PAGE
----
This was confirmed by Portfolio committee on police chairman, Annelize van Wyk, who has already approved the Bill. This was after she had, however, noted that DNA evidence alone would not solve crimes, but stated that it would support sound investigative techniques.
She had emphasised that for the Bill to be properly effective, a co-ordinated effort was needed between health department, which is currently responsible for collecting DNA at crime scenes, the police and correctional services departments.
Once the NCOP has passed the Bill, it will finally find its way to President Jacob Zuma’s in-tray to be signed into law.
The Bill is expected to have a major impact on the overall criminal justice system and will ensure that the current DNA database is expanded and managed in a regulated and appropriate manner. It will make it mandatory to take DNA samples from suspects at the time of arrest for schedule one offences and that DNA samples are taken from all convicted offenders, retrospectively and before their release from prison.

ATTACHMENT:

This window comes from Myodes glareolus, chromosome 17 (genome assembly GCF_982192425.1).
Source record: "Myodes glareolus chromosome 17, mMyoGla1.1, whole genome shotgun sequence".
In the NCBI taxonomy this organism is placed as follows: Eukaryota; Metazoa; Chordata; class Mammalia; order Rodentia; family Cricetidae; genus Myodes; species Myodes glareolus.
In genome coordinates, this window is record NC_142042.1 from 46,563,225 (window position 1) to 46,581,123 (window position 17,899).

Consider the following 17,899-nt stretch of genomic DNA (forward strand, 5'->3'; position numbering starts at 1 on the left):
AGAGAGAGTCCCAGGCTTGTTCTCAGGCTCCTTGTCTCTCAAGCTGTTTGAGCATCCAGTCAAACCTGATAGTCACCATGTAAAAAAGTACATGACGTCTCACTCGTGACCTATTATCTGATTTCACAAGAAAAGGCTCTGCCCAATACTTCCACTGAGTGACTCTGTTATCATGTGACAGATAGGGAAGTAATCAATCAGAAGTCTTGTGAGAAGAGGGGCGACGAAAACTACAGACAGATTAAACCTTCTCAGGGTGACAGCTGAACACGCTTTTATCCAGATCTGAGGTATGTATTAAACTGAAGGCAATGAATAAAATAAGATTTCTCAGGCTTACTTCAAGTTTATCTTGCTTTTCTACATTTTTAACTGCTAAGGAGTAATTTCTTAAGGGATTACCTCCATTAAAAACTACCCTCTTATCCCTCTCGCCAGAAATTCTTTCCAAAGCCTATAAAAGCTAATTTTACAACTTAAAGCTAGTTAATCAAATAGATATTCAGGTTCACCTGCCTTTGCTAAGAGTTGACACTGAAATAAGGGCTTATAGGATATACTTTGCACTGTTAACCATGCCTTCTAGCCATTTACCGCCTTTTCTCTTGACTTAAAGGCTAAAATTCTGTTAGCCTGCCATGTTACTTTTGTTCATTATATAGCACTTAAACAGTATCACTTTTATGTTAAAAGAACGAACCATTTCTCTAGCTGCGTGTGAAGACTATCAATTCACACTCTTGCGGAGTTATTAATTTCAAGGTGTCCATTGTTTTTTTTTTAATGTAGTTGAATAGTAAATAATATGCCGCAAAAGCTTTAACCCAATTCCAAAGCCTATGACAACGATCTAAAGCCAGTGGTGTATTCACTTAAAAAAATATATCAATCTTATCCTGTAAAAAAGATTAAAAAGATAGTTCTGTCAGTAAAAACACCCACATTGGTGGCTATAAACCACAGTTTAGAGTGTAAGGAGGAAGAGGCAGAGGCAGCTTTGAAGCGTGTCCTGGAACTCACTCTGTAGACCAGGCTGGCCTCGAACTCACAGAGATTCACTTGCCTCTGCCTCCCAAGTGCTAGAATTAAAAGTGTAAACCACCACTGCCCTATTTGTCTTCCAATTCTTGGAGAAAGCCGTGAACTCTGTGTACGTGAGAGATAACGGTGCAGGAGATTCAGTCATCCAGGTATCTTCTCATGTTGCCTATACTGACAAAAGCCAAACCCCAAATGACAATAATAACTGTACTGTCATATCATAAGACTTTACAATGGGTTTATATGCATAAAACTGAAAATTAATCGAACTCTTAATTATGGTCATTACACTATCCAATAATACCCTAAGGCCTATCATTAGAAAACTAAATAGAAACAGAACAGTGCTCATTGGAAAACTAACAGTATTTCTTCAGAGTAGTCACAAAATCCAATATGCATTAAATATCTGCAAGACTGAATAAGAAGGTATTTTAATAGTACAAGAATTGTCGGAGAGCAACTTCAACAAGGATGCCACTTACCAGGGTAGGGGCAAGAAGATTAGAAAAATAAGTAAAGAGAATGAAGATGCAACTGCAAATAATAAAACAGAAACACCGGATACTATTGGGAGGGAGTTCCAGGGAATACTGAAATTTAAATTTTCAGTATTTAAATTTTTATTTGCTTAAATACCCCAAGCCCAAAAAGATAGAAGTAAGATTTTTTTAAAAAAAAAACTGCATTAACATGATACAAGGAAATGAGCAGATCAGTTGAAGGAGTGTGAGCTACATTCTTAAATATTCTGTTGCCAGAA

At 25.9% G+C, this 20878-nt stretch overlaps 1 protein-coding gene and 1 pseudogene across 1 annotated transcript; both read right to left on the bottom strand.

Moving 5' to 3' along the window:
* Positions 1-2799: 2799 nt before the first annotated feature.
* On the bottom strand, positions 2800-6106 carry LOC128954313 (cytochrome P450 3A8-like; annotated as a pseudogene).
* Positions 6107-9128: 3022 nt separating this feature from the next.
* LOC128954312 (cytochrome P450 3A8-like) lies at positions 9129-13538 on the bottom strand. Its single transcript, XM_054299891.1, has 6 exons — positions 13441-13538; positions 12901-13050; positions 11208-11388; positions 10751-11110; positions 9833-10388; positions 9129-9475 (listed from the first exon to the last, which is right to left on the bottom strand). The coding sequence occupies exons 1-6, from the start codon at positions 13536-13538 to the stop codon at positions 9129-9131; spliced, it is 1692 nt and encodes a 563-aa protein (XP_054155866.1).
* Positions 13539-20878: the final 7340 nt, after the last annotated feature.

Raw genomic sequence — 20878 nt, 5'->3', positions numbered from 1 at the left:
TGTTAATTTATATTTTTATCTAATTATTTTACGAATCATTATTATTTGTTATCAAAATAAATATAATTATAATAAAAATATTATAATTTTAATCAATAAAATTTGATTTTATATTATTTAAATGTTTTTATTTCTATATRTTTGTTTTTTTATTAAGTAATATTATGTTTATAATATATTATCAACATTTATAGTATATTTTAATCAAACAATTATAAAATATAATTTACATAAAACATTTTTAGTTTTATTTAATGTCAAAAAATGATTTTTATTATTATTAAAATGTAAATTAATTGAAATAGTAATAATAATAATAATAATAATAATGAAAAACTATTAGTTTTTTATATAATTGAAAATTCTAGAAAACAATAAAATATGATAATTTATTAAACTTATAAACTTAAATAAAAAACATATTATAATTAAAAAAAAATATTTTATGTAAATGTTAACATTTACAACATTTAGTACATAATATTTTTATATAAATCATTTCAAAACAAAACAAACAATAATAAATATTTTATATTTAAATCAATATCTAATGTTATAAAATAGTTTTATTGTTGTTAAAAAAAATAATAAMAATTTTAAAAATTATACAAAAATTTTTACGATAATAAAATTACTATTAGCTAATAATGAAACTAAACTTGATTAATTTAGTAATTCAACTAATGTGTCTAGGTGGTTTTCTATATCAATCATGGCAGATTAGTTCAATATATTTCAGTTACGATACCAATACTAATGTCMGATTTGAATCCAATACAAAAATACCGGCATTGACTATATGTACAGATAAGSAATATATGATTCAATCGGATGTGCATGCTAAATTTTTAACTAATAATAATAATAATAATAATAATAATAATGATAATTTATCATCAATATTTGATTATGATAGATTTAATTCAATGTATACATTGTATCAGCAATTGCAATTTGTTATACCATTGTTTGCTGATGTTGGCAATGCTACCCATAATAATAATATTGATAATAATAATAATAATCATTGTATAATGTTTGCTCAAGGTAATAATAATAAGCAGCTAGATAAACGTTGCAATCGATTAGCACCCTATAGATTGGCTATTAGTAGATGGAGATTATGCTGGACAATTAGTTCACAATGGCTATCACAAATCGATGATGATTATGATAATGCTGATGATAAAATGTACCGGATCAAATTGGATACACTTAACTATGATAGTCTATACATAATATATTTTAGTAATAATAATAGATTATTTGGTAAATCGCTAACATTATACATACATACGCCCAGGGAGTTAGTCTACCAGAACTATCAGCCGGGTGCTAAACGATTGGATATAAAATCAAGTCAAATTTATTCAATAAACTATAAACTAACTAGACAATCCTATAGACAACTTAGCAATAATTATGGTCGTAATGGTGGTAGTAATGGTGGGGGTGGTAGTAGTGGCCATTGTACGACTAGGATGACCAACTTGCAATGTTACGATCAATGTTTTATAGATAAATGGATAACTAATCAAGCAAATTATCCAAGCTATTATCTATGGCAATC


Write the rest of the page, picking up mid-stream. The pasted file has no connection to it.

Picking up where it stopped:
The Bill also calls for police officers to be allowed to take non-intimate DNA samples from those arrested and convicted offenders, which will ensure that a sample is quickly and easily uplifted.
The Bill also provides for the taking of specified bodily samples from certain categories for the purposes of forensic DNA analysis, the use of forensic DNA profiles in crime investigations and the use of such profiles in proving the innocence or guilt of the accused during a prosecution or in the possible exoneration of those already convicted.